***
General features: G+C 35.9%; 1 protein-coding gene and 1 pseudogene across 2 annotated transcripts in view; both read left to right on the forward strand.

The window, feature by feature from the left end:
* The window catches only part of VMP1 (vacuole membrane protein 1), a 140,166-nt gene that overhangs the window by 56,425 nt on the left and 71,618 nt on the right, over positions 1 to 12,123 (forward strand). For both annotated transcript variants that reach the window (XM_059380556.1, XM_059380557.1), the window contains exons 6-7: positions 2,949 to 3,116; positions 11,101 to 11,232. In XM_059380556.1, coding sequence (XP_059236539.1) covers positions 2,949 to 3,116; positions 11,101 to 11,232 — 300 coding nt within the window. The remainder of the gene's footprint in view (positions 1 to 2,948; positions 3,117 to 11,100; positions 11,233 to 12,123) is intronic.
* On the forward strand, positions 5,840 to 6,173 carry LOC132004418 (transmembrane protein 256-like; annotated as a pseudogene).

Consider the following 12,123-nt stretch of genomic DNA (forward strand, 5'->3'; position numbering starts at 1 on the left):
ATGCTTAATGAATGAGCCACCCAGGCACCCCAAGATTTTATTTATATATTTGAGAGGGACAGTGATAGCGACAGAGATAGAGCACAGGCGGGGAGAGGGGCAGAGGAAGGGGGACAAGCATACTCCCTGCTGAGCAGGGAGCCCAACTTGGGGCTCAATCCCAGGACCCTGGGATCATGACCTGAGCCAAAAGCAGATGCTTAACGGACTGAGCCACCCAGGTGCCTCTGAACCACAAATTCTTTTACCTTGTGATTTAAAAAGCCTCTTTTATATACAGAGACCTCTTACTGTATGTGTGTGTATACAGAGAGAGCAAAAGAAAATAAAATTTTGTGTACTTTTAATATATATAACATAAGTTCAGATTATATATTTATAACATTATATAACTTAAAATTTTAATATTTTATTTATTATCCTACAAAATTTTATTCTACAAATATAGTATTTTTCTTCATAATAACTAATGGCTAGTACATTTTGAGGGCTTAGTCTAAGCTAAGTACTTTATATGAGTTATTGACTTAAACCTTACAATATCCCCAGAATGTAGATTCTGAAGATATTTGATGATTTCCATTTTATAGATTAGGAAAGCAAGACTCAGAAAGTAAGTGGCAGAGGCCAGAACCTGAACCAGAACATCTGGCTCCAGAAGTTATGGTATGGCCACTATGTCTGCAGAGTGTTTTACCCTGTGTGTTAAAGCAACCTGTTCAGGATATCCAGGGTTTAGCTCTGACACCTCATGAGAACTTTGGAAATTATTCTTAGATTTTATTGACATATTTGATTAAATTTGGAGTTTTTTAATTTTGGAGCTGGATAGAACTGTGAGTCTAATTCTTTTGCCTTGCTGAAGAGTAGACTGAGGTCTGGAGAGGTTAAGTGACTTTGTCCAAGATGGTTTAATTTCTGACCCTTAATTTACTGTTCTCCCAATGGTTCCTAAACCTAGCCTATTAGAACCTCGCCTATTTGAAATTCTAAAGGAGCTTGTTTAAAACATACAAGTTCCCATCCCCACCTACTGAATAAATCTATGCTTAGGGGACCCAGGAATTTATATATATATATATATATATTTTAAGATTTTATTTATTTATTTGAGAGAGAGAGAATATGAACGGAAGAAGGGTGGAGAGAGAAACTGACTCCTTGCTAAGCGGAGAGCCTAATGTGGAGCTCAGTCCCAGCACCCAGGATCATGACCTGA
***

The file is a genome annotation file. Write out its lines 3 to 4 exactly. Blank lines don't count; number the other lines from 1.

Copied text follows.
* The window catches only part of VMP1 (vacuole membrane protein 1), a 140,166-nt gene that overhangs the window by 56,425 nt on the left and 71,618 nt on the right, over positions 1 to 12,123 (forward strand). For both annotated transcript variants that reach the window (XM_059380556.1, XM_059380557.1), the window contains exons 6-7: positions 2,949 to 3,116; positions 11,101 to 11,232. In XM_059380556.1, coding sequence (XP_059236539.1) covers positions 2,949 to 3,116; positions 11,101 to 11,232 — 300 coding nt within the window. The remainder of the gene's footprint in view (positions 1 to 2,948; positions 3,117 to 11,100; positions 11,233 to 12,123) is intronic.
* On the forward strand, positions 5,840 to 6,173 carry LOC132004418 (transmembrane protein 256-like; annotated as a pseudogene).